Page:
they're in ply do the lock miter joint discussed in
an earlier thread. That'll require a router table and
some fence/bit height tweeking but once set up you can
cut the four joints for each drawer in under two minutes.
I was at the Hamilton, Canada woodworking show last year and watched a
dovetail demo by Rob Cosman of Lie Nielsen. When he was finished with the
demo he had people from the audience try to cut a dovetail with various saws
he had. Some of the saws he had were fairly expensive but not one person
could cut a straight line with the other saws. When they tried the Lie
Nielsen saw they had perfectly straight cuts the first try. How good are
your dovetails with he $17 saw?
Rob gave me the sample he created and I can assure you that there isn't a
machine in the world that could create a better fitting dovetail
I'm sure it's not the most fantastic saw ever conceived, but it gets the
job done. And, I might have paid $25 for it, I can't remember.
It cuts straight lines just fine! I took the lacquer off the blade and
took a tiny bit of the set off the teeth, and it cuts just as nice as can
be. Woodworking doesn't HAVE to cost a fortune :P
On Sun, 25 Jan 2004 18:03:00 -0500, Dave wrote:
The reason the LN was the only saw to cut straight was because it's one
of the few western style dovetail saws that comes from the factory with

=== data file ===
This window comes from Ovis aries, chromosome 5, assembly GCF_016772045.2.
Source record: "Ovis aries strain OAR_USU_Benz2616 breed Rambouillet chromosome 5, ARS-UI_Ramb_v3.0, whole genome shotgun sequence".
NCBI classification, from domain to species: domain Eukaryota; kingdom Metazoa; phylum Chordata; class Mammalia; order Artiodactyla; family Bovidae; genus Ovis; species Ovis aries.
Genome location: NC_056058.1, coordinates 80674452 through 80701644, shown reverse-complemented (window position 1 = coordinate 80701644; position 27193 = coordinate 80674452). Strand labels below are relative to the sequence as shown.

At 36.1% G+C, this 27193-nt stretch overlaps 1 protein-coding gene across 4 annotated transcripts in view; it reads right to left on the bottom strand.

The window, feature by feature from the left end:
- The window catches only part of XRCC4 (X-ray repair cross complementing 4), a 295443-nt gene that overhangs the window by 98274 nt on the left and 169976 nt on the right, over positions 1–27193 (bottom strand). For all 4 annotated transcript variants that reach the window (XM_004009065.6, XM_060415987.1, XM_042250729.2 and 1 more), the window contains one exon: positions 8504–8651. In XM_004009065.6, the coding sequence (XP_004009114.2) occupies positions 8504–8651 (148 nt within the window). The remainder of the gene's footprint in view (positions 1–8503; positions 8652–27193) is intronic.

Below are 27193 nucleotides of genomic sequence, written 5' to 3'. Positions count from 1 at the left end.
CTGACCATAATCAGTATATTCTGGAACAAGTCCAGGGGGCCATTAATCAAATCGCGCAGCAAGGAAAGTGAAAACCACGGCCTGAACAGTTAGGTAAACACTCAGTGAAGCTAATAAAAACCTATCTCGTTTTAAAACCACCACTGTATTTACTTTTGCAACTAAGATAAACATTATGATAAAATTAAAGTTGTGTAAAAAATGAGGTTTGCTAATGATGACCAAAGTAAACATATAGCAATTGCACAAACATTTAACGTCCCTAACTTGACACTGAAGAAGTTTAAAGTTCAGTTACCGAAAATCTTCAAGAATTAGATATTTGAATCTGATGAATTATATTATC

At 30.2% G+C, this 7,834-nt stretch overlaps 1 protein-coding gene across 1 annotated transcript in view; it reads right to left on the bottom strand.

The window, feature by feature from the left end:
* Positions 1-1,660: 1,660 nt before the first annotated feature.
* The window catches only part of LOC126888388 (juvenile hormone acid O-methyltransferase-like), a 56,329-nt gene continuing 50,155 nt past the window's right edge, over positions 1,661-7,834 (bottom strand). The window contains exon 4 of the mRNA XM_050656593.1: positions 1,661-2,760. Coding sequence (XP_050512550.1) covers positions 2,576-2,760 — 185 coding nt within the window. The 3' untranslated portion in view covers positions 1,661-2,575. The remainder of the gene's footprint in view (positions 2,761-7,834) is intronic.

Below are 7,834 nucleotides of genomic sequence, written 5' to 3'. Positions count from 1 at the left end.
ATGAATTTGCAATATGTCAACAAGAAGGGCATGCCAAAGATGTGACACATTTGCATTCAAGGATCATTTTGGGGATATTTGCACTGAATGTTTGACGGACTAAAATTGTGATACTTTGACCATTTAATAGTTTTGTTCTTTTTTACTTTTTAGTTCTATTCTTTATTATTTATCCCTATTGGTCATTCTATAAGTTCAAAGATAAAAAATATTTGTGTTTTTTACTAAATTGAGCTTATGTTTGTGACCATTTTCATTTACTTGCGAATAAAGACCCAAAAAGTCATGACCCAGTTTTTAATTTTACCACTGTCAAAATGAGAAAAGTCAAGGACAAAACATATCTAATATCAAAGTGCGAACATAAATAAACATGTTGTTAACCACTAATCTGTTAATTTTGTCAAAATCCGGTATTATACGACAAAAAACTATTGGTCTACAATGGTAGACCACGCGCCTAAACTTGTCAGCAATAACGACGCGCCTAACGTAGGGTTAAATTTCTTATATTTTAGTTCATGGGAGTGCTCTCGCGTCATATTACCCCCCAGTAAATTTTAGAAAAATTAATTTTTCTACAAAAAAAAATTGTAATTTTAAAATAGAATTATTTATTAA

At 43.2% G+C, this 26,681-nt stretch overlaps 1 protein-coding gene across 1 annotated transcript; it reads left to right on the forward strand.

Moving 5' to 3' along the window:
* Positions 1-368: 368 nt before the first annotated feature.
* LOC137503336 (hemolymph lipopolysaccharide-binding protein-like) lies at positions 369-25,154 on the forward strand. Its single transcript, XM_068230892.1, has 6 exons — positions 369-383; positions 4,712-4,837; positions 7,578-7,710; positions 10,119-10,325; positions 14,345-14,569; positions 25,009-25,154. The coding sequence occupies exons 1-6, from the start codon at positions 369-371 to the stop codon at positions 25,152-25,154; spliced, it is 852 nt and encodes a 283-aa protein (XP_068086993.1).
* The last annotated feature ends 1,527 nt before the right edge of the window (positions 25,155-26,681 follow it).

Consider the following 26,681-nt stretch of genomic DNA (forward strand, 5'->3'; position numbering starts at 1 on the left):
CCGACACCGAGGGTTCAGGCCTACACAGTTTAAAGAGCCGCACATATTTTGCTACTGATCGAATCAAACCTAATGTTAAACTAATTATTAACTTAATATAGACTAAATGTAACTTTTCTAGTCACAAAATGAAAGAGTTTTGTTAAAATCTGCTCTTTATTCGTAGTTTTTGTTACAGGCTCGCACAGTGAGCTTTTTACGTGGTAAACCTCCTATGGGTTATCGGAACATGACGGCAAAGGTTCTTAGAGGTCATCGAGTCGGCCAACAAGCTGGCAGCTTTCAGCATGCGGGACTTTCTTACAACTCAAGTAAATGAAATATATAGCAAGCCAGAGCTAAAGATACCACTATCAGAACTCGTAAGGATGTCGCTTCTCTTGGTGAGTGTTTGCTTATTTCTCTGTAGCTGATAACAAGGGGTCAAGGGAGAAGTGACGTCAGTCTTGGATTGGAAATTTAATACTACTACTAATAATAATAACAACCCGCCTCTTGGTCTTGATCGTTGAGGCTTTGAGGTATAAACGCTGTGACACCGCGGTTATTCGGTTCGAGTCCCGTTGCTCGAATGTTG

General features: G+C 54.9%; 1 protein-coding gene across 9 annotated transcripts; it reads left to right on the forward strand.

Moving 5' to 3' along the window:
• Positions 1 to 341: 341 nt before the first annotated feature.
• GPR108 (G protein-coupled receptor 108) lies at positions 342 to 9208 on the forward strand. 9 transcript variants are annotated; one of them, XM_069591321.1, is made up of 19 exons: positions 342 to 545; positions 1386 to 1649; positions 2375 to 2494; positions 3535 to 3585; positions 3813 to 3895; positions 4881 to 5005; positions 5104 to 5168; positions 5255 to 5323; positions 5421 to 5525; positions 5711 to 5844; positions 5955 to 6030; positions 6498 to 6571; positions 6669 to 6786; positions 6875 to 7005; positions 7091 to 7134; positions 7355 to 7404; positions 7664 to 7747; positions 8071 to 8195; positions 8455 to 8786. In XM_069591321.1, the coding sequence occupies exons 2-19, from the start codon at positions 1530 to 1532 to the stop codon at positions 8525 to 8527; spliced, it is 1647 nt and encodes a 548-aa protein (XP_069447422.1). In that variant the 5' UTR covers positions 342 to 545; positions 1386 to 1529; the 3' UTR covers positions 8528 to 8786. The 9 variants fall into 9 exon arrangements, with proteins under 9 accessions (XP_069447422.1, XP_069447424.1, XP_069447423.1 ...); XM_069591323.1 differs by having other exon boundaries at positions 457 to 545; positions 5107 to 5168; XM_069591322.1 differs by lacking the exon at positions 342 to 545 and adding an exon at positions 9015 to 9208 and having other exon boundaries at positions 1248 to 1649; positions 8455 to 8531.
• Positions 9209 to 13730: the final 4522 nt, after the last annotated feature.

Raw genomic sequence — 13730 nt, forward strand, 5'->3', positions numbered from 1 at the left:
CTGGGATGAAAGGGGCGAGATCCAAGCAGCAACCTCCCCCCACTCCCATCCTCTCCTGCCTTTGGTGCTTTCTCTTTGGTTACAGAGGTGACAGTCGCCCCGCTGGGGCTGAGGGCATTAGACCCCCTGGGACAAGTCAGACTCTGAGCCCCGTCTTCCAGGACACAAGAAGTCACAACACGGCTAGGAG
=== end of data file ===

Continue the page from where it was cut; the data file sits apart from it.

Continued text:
minimal set. 30 seconds with a hammer and piece of steel knocking the
set out and the $17 saw will cut just as straight as the Lie Nielsen.
The LN will be sharper so it will cut faster but it won't cut any
straighter. If you want to cut fast you can have the $17 saw sharpened
or screw up the courage to do it yourself.
The LN will definately look nicer though.
Scott Post firstname.lastname@example.org http://home.insightbb.com/~sepost /
Do you have a LN saw? I'm curious because I have the hammered cheapies, and
while they do reasonably well, they just don't measure up to the LN. Maybe
my hammer needs to be calibrated so I can do it properly.
My LN is far superior to any saw I've picked up except for the Adria. There
is a lot going on with these saws besides set and appearance. It is
expensive, but cheap compared to the dovetail jigs on the market and it will